How crazy hot is NuLu’s restaurant corridor?
Hot enough that Toast on Market owners and management are worried rising real estate values – in the midst of an historic real estate slump – will make it too expensive to stay in the East Market Street corridor just east of downtown.
“In a few years, we’re going to be priced out of the market,” said Toast manager George Morris.
So in August, Toast owners/sisters Amy Wepf and Lisa Wepf will move the 5-year-old restaurant one block to the former Artemisia space at 620 E. Market from 736 E. Market. They’ll have a lease-to-buy option on the new building.
“It’s one of those areas where rents are rising and real estate prices are going to rise, too,” Morris said.
The changes in Nulu have been breathtaking, especially considering the restaurant row started to coalesce when 732 Social opened in September, 2008 during the worst part of the worst recession since the Great Depression.
Bruce Ucán has three words to describe the Nulu restaurant scene’s most recent 12 months: “It’s gone crazy.”
Three restaurants opened last month alone, noted Ucán, whose Mayan Cafe has been on East Market the longest: Harvest, Please & Thank You Cafe and Ghyslain on Market.
By next fall, there will be at least 11 Nulu restaurants within four blocks, with nine open and two under construction.
“We definitely reached a tipping point in the last six months,” said Anne Shadle, Mayan Cafe general manager.
Without rehashing the whole history of the area, we would be remiss not to mention how Gill and Augusta Holland led a group of investors who recast the area into a creative zone after their $5 million purchases of the Wayside Christian Mission properties in 2008.
The Hollands opened The Green Building as their business headquarters, a LEEDS Platinum-rated building which houses 732 Social.
“As NuLu strives to become the design, sustainability and arts center of Louisville and the Mid West, the surge in NuLu eateries enhances this vision,” Holland wrote in an e-mail from Lyon, France. “The prevalence of local food proves a dedication to sustainable farming and eating, the gastronomic delicacies are designed beautifully showing artistic flair, and the flavors are multi-cultural and welcoming to all!”
Rather than increasing competition carving up the market, the NuLu restaurant row has been a huge boost for Mayan Cafe, Shadle said, with business doubling over the last four years.
Increasing restaurant choices have brought an increasingly diverse crowd, she added. “A lot of people didn’t realize we were here.”
Before 2008, the Mayan Cafe, Toast and The Bodega at Felice had East Market to themselves.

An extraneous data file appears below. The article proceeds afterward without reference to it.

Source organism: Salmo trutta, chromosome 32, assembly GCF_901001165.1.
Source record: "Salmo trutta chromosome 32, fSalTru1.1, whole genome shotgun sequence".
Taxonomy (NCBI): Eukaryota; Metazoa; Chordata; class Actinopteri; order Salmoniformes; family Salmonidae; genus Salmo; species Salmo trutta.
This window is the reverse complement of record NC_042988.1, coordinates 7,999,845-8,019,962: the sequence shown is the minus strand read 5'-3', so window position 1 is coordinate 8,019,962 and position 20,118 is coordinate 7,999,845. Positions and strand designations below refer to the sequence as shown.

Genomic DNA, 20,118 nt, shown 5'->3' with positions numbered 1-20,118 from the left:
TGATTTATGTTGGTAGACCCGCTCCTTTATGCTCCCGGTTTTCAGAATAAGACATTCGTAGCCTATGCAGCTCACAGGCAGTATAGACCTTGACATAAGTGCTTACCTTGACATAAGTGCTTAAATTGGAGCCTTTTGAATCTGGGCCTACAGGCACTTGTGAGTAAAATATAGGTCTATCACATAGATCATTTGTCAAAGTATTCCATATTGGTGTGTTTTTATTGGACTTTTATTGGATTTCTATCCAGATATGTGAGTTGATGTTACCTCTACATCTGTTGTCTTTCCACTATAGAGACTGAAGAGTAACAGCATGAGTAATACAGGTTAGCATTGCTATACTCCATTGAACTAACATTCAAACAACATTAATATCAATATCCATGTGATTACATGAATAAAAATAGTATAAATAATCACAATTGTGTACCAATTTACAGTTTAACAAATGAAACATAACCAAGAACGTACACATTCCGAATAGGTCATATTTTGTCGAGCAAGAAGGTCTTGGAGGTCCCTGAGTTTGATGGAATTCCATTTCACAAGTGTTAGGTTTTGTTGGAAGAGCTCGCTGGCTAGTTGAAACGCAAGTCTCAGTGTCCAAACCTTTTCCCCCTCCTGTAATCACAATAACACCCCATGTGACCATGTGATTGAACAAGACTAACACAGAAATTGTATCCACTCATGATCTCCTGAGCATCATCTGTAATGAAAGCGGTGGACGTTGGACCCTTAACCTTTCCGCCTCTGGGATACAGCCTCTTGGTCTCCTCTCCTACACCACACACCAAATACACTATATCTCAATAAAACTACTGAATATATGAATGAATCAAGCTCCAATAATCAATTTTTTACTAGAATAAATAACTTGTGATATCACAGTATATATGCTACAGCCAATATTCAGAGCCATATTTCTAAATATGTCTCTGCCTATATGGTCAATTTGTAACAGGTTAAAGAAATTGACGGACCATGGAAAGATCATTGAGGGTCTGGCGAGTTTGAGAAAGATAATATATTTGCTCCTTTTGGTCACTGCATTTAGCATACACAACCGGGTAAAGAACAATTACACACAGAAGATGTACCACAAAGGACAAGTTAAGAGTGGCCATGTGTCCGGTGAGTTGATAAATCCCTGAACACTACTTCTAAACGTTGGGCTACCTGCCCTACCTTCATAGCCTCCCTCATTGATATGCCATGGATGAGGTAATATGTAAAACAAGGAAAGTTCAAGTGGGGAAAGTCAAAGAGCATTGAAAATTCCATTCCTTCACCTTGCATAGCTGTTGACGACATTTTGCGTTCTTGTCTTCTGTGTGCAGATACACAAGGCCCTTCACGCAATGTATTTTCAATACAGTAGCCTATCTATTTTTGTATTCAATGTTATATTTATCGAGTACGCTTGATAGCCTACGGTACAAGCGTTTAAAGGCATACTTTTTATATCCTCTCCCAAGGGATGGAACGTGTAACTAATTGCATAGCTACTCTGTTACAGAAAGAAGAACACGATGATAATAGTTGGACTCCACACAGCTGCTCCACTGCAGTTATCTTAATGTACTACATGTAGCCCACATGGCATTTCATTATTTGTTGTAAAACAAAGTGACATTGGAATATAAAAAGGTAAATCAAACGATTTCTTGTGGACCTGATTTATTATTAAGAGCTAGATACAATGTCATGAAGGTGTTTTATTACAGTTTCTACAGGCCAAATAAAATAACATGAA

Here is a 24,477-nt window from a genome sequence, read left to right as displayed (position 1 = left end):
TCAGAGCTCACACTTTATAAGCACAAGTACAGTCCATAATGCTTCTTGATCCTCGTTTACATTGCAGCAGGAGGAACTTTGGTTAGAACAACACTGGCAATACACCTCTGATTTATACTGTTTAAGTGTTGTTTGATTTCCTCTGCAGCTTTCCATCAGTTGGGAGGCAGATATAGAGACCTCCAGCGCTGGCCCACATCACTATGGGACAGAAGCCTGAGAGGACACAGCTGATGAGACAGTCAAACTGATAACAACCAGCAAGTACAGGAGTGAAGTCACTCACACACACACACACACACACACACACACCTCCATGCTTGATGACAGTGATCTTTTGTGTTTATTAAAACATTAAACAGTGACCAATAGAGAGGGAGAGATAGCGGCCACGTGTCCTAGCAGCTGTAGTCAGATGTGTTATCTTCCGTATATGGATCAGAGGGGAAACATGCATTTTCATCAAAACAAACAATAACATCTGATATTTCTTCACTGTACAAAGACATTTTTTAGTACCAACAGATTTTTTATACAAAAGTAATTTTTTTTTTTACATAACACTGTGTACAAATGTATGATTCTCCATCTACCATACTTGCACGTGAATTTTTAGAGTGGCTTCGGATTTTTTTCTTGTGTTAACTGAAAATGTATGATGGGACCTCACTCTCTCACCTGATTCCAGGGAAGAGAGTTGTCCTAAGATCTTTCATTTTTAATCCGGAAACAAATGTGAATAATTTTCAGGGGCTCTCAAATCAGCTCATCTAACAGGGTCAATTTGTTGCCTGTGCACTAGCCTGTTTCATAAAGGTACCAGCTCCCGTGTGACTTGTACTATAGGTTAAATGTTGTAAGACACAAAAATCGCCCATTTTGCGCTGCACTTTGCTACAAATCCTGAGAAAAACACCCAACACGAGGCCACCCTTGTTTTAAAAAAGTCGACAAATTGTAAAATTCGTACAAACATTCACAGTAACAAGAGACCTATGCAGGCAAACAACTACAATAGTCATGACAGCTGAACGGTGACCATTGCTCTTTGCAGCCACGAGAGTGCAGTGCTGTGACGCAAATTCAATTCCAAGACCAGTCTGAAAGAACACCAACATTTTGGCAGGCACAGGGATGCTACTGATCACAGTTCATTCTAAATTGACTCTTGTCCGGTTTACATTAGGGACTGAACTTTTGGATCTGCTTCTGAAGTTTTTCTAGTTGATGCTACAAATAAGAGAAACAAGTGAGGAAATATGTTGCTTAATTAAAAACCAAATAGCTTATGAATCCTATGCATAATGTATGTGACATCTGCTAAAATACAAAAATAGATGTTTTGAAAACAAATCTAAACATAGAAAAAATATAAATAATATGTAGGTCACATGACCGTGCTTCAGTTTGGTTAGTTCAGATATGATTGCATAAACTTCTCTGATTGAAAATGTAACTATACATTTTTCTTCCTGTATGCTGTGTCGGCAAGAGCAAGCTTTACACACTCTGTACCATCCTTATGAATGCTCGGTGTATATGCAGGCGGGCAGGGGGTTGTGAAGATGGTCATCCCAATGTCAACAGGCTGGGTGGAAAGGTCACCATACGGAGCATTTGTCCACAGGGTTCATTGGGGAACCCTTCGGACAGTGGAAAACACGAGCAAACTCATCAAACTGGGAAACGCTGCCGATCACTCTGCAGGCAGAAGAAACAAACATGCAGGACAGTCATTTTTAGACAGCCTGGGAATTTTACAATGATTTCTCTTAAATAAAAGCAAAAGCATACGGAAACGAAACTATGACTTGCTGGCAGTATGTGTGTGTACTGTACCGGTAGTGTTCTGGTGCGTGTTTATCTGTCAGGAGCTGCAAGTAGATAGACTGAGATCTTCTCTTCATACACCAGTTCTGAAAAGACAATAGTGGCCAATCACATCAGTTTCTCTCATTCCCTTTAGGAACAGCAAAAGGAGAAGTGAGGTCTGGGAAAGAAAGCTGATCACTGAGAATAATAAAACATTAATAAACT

The fourth quarter, 2008 was the worst time since Mayan Cafe opened in 1997, and East Market would just close down at night, Shadle said. “It was terrible. No one was coming. It was the loneliest place to be.
“You could stand in the middle of the road on Thursdays at 9 o’clock and not get hit.”
“I almost moved to the East End,” Ucán said. “My investors were saying we should move to the East End, but it didn’t feel right.”
The turning point was 732 Social opening, “and that pumped everything up!” he said.
The latest to open is Please & Thank You restaurant/cafe, which debuted May 16, said owner Brooke Vaughn.
The stylish cafe is small but mighty, which is kind of the tone for the entire area with the exception of Mozz on the far west edge of Nulu at 455 E.Market.
Even Toast, which is one of the larger spaces, has only about 1,000 square feet of seating, something that won’t change much, Morris said, though the restaurant will have an outdoor courtyard after the move to the Artemisia space.
All the NuLu restaurants also compliment each other, with sustainable menus heavy with farm-to-table ingredients, giving NuLu an overall culinary identity, Shadle said.
“Our loyal clients will always be our loyal clients, Shadle said. “But collectively, everything going on has put East Market Street on the map as a foodie destination.”
The NuLu line up:
The Bodega at Felice, 829 E. Market. A market, deli and coffee bar all in one.
Decca (opening in the fall), 812 E. Market. Decca owners promise to bring a San Francisco esthetic to Louisville.
Harvest, 624 East Market. Locavore pioneer/ farmer Ivor Chadkowski’s showcase for high-quality, local foods.
Ghyslian on Market, 725 E. Market. Part of Ghyslain Maurais’ four-location network of French-style patisseries and retail/wholesales chocolate business.
Mayan Cafe, 813 E. Market. An authentic Mayan restaurant featuring Bruce Ucán recipes inspired by his native Yucatan.
Mozz, 445 E. Market. Grisanti alum Mathew Antonovich’s high-end Italian restaurant featuring farm-to-table recipes from Lazio-Rome-Naples, Tuscany-Florence, and Emilia-Romagna regions.
Garage Bar (under construction), 700 E. Market. Garage Bar will feature wood-fired pizza from Proof on Main Chef Michael Paley.
Please & Thank You, 800 E. Market.
732 Social at 732 E. Market in the Green Building. An innovative menu with lots of small-plate offerings.
Toast on Market, 736 E. Market. Known for hearty breakfasts and a C-level clientele on weekday mornings.
Wiltshire on Market, 636 E. Market. Caterer Susan Hirschberg said she’d never have a restaurant. Now she has a loyal following at Wiltshire on Market, which offers an ever-changing menu.